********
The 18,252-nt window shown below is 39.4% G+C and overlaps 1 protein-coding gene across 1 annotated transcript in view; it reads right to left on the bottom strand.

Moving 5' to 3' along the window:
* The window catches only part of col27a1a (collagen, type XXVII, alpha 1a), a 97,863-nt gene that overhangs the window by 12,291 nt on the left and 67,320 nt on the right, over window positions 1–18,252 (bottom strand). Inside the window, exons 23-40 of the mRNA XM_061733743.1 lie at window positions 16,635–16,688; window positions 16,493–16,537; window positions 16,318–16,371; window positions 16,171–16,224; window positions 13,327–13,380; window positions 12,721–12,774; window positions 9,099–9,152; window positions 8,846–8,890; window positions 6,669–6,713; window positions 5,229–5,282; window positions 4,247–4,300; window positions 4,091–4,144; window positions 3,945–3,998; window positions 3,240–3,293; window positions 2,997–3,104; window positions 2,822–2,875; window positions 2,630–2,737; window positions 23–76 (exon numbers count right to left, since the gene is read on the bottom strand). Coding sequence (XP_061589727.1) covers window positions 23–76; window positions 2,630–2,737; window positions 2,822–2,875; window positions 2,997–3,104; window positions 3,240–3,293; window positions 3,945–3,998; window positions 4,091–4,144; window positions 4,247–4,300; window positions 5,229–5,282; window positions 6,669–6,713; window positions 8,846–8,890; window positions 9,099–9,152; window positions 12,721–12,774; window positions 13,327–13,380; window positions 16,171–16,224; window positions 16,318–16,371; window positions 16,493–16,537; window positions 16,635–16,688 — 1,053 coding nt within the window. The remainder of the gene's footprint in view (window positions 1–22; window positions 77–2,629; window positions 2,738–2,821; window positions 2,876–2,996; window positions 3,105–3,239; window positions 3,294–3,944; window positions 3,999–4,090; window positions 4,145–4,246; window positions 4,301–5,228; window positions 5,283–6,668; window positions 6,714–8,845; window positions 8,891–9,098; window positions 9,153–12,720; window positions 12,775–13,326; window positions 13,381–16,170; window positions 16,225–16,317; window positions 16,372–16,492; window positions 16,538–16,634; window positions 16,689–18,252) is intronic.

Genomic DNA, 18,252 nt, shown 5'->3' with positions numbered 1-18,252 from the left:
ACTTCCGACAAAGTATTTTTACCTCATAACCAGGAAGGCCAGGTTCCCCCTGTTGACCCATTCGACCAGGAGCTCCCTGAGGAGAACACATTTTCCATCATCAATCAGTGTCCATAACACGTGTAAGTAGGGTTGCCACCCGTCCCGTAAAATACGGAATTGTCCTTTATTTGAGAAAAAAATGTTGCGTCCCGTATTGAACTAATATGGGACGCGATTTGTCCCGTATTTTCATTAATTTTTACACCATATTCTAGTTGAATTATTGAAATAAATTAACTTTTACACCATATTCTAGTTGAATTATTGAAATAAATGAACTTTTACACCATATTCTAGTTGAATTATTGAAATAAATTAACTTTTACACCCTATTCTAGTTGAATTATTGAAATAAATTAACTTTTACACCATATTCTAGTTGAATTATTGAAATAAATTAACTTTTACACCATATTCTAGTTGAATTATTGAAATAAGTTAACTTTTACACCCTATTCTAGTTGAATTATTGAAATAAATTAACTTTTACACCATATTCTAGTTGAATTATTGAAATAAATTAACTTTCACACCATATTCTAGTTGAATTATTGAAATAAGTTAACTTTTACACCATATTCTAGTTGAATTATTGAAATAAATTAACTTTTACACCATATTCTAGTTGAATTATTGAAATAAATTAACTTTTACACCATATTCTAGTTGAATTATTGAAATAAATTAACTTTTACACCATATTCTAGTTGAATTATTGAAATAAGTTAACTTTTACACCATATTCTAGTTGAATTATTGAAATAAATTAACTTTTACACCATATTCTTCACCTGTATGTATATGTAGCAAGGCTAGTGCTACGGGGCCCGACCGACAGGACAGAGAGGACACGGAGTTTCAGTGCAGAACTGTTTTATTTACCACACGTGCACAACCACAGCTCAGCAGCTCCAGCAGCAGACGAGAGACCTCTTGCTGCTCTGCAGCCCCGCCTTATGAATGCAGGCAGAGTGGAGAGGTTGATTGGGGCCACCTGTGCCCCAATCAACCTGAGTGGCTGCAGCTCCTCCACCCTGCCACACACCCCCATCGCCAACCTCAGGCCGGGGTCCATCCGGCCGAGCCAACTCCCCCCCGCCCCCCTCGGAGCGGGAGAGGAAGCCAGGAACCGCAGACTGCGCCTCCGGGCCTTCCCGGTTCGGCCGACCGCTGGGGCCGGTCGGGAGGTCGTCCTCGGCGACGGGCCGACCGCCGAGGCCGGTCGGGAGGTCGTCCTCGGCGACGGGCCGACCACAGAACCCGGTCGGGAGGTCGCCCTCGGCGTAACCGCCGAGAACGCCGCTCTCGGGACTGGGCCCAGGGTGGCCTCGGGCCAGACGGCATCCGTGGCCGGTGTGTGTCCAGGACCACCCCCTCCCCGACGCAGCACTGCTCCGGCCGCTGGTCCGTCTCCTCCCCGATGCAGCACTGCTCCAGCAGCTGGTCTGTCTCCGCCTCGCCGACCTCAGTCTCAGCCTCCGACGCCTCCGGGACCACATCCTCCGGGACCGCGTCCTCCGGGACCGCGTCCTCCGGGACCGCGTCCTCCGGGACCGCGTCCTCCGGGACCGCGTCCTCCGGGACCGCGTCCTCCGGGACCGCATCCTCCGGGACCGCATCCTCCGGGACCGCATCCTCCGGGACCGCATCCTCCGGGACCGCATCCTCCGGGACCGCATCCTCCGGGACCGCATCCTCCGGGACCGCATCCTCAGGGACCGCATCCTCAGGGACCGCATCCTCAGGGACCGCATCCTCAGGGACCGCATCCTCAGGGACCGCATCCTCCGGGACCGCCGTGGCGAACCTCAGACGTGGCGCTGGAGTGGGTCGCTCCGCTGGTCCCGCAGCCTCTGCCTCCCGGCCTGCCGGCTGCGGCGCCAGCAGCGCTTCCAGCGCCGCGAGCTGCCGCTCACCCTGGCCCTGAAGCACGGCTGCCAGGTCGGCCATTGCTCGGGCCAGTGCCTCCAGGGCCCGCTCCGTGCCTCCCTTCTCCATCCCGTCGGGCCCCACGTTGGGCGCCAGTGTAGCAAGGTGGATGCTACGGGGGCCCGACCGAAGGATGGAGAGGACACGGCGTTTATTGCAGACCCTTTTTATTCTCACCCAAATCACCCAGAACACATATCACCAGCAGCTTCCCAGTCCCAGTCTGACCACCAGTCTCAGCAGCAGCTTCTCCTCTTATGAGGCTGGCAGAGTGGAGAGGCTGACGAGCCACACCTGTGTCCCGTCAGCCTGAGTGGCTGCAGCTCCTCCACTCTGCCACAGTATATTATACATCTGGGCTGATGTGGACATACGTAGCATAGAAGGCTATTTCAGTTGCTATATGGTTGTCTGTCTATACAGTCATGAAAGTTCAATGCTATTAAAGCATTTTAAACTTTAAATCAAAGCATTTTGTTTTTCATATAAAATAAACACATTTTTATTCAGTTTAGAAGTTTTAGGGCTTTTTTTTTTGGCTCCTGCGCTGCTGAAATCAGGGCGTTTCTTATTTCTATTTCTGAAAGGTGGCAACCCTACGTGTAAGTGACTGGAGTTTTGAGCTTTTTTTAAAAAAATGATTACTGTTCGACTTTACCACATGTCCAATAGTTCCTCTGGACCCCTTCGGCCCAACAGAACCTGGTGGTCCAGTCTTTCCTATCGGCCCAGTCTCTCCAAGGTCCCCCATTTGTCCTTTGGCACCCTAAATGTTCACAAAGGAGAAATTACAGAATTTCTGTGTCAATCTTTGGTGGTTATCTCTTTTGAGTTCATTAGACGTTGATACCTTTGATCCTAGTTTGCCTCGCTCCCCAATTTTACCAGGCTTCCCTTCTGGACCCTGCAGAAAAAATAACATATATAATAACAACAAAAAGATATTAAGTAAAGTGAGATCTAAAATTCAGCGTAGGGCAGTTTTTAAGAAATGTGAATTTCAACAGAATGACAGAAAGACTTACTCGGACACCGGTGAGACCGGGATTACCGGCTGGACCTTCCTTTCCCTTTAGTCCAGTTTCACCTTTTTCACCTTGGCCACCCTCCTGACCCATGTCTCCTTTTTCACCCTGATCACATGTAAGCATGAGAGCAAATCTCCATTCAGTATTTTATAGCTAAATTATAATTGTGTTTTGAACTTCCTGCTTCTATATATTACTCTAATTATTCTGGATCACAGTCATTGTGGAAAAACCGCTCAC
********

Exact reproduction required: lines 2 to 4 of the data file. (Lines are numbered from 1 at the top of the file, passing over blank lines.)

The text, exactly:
Moving 5' to 3' along the window:
* The window catches only part of col27a1a (collagen, type XXVII, alpha 1a), a 97,863-nt gene that overhangs the window by 12,291 nt on the left and 67,320 nt on the right, over window positions 1–18,252 (bottom strand). Inside the window, exons 23-40 of the mRNA XM_061733743.1 lie at window positions 16,635–16,688; window positions 16,493–16,537; window positions 16,318–16,371; window positions 16,171–16,224; window positions 13,327–13,380; window positions 12,721–12,774; window positions 9,099–9,152; window positions 8,846–8,890; window positions 6,669–6,713; window positions 5,229–5,282; window positions 4,247–4,300; window positions 4,091–4,144; window positions 3,945–3,998; window positions 3,240–3,293; window positions 2,997–3,104; window positions 2,822–2,875; window positions 2,630–2,737; window positions 23–76 (exon numbers count right to left, since the gene is read on the bottom strand). Coding sequence (XP_061589727.1) covers window positions 23–76; window positions 2,630–2,737; window positions 2,822–2,875; window positions 2,997–3,104; window positions 3,240–3,293; window positions 3,945–3,998; window positions 4,091–4,144; window positions 4,247–4,300; window positions 5,229–5,282; window positions 6,669–6,713; window positions 8,846–8,890; window positions 9,099–9,152; window positions 12,721–12,774; window positions 13,327–13,380; window positions 16,171–16,224; window positions 16,318–16,371; window positions 16,493–16,537; window positions 16,635–16,688 — 1,053 coding nt within the window. The remainder of the gene's footprint in view (window positions 1–22; window positions 77–2,629; window positions 2,738–2,821; window positions 2,876–2,996; window positions 3,105–3,239; window positions 3,294–3,944; window positions 3,999–4,090; window positions 4,145–4,246; window positions 4,301–5,228; window positions 5,283–6,668; window positions 6,714–8,845; window positions 8,891–9,098; window positions 9,153–12,720; window positions 12,775–13,326; window positions 13,381–16,170; window positions 16,225–16,317; window positions 16,372–16,492; window positions 16,538–16,634; window positions 16,689–18,252) is intronic.

Genomic DNA, 18,252 nt, shown 5'->3' with positions numbered 1-18,252 from the left: